Show and Tell…and
or one’s Jewish day school…
In our social media age, sharing successes and other details of our lives with friends, families, colleagues, and … even complete strangers, is commonplace. FB posts, Instagram pictures, and tweets with clever hashtags pervade our online world on a daily basis. I would even venture to say, given the ease with which we can share, people have a tendency to overshare – brag too much – about their latest accomplishment or their child’s latest school achievement. We send it all out there into cyberspace…but how often do we get something back that is personal, meaningful, and more inspiring than a virtual
Face-to-face gatherings – people actually talking to each other in person! – provide that special opportunity to see and hear people’s reactions to your successes in the moment. I recently had that opportunity as our GFA schools gathered together for three days last week in St. Louis to share – and learn from each other.
On our first evening together, one by one, representatives from each of our 16 schools stood up and – reminiscent of my own elementary school show and tell days – held up a physical object and talked about what it meant to them, their school or community. The objects represented a recent success or achievement by their school and/or community.
You might have thought that schools would feel competitive with one another, resulting in jealousy of each other’s success, but in this case people were genuinely delighted – even excited – for the successes of their peers. There was clapping and mazal tovs to be heard around the room…and hushed discussion among teams that maybe a particular initiative or event was something they could try to do.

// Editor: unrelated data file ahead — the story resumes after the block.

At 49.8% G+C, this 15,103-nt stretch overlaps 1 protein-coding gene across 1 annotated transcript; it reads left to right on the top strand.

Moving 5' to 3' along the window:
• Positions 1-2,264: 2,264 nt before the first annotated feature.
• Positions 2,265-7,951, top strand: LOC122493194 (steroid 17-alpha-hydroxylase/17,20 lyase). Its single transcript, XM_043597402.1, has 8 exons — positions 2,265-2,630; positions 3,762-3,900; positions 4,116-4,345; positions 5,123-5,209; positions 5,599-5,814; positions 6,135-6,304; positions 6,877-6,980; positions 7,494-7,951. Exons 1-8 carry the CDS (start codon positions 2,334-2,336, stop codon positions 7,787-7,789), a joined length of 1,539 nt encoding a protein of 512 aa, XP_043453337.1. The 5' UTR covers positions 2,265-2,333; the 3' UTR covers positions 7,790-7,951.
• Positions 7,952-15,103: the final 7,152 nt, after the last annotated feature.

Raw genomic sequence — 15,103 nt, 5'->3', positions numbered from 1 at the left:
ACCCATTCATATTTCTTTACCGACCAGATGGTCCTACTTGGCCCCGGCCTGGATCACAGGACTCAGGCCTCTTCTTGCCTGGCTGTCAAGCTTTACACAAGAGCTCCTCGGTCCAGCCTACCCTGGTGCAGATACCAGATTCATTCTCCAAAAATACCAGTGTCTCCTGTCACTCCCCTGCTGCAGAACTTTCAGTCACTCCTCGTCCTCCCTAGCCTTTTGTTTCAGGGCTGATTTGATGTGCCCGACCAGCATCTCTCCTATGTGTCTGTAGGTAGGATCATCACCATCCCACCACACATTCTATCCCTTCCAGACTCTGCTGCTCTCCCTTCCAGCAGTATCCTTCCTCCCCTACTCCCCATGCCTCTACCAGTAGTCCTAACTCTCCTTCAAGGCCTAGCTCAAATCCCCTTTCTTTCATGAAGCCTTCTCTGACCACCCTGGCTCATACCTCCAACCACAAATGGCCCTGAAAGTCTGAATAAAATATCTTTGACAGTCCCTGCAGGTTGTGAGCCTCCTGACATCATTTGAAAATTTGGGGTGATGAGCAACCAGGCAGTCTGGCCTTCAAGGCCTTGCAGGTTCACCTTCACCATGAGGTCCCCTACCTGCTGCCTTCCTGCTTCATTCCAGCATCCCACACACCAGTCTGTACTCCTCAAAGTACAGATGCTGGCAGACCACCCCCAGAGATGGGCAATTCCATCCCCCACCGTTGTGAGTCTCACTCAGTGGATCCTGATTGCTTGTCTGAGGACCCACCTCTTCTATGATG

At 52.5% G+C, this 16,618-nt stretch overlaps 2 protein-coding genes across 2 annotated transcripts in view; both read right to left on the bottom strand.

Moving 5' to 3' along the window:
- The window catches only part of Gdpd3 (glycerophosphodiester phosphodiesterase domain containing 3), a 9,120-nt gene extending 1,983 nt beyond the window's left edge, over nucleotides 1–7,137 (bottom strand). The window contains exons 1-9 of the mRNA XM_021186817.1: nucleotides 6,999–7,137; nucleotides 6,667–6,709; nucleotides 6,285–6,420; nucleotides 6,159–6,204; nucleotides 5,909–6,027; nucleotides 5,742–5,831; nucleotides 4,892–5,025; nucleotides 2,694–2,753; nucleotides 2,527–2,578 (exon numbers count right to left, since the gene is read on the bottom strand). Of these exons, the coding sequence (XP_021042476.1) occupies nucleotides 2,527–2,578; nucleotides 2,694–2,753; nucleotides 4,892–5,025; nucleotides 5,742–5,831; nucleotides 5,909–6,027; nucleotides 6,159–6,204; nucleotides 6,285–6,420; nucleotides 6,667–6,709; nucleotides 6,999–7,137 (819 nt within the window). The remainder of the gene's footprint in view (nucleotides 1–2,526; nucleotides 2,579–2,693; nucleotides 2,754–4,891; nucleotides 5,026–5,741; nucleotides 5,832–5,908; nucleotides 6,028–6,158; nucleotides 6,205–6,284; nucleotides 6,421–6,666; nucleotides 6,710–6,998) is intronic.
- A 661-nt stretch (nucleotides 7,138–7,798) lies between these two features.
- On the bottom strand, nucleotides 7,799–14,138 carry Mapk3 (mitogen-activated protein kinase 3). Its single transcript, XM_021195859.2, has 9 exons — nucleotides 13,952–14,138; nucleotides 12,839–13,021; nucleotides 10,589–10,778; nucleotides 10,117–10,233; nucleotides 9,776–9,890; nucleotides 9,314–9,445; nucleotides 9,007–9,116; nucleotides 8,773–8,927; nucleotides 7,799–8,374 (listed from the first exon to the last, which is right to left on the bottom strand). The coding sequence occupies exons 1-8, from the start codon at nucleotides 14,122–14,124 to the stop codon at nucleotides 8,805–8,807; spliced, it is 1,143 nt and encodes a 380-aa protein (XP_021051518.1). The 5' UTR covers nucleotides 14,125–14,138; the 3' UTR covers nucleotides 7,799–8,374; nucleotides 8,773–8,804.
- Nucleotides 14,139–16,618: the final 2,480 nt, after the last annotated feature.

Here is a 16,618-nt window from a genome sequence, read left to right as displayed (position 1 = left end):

“Sharing your successes publicly may sound a bit narcissistic, but there’s a good reason to boast about your achievements. Studies have shown that publicly sharing your progress can actually help motivate you to accomplish your goals.” So says Lisa Evans in a blogpost on FastCompany, a progressive business media brand.
Sharing was an explicit underlying theme for this conference – as a way to learn from each other. We talk a great deal about sharing “best practices” from the field but that night, and for the rest of the conference, I think we discovered that sharing best practices can best be defined as stealing good and proven ideas from others!
Let’s hope that our schools can replicate some of these innovative ideas for success in ways that are unique and authentic to their communities and constituencies.
Let’s hope that we can continue to inspire our schools by providing them with boundless opportunities to connect with and learn from each other!